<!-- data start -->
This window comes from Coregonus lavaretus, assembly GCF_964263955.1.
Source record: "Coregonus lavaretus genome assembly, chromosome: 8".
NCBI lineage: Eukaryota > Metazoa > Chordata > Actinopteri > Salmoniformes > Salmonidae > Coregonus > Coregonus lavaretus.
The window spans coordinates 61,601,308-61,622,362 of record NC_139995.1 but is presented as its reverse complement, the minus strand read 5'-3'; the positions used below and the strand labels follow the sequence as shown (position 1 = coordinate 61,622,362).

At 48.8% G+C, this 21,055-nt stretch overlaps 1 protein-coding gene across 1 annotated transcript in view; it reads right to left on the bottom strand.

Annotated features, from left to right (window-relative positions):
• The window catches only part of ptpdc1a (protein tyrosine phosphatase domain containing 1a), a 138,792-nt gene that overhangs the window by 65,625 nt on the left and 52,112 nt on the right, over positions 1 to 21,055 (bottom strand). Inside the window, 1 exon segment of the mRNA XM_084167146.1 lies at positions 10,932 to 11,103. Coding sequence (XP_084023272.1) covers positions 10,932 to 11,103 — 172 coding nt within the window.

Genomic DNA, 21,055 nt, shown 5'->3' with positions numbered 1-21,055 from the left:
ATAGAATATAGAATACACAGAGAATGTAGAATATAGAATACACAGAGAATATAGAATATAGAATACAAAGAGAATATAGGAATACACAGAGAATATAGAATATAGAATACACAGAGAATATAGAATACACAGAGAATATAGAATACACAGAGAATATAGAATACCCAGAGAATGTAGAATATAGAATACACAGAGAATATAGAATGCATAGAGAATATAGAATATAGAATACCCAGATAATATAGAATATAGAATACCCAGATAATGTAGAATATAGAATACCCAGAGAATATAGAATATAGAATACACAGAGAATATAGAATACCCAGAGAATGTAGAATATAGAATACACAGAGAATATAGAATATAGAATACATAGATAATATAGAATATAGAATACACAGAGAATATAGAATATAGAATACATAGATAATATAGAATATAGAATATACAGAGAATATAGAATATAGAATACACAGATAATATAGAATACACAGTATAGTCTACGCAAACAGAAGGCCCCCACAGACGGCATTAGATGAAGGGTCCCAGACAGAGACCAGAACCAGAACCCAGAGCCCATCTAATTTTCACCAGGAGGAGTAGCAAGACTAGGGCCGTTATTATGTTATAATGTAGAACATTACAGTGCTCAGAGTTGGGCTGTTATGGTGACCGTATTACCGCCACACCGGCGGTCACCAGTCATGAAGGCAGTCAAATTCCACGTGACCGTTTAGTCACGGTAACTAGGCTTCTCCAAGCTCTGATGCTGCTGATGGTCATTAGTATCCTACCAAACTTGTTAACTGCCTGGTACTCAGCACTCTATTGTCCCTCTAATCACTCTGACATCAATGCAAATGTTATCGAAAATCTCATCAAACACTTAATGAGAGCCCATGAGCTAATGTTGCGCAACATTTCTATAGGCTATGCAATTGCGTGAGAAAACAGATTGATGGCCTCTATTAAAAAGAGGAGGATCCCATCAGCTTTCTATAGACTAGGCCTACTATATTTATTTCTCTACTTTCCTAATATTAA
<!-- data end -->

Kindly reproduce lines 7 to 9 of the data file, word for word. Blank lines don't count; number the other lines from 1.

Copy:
• The window catches only part of ptpdc1a (protein tyrosine phosphatase domain containing 1a), a 138,792-nt gene that overhangs the window by 65,625 nt on the left and 52,112 nt on the right, over positions 1 to 21,055 (bottom strand). Inside the window, 1 exon segment of the mRNA XM_084167146.1 lies at positions 10,932 to 11,103. Coding sequence (XP_084023272.1) covers positions 10,932 to 11,103 — 172 coding nt within the window.

Genomic DNA, 21,055 nt, shown 5'->3' with positions numbered 1-21,055 from the left:
ATAGAATATAGAATACACAGAGAATGTAGAATATAGAATACACAGAGAATATAGAATATAGAATACAAAGAGAATATAGGAATACACAGAGAATATAGAATATAGAATACACAGAGAATATAGAATACACAGAGAATATAGAATACACAGAGAATATAGAATACCCAGAGAATGTAGAATATAGAATACACAGAGAATATAGAATGCATAGAGAATATAGAATATAGAATACCCAGATAATATAGAATATAGAATACCCAGATAATGTAGAATATAGAATACCCAGAGAATATAGAATATAGAATACACAGAGAATATAGAATACCCAGAGAATGTAGAATATAGAATACACAGAGAATATAGAATATAGAATACATAGATAATATAGAATATAGAATACACAGAGAATATAGAATATAGAATACATAGATAATATAGAATATAGAATATACAGAGAATATAGAATATAGAATACACAGATAATATAGAATACACAGTATAGTCTACGCAAACAGAAGGCCCCCACAGACGGCATTAGATGAAGGGTCCCAGACAGAGACCAGAACCAGAACCCAGAGCCCATCTAATTTTCACCAGGAGGAGTAGCAAGACTAGGGCCGTTATTATGTTATAATGTAGAACATTACAGTGCTCAGAGTTGGGCTGTTATGGTGACCGTATTACCGCCACACCGGCGGTCACCAGTCATGAAGGCAGTCAAATTCCACGTGACCGTTTAGTCACGGTAACTAGGCTTCTCCAAGCTCTGATGCTGCTGATGGTCATTAGTATCCTACCAAACTTGTTAACTGCCTGGTACTCAGCACTCTATTGTCCCTCTAATCACTCTGACATCAATGCAAATGTTATCGAAAATCTCATCAAACACTTAATGAGAGCCCATGAGCTAATGTTGCGCAACATTTCTATAGGCTATGCAATTGCGTGAGAAAACAGATTGATGGCCTCTATTAAAAAGAGGAGGATCCCATCAGCTTTCTATAGACTAGGCCTACTATATTTATTTCTCTACTTTCCTAATATTAA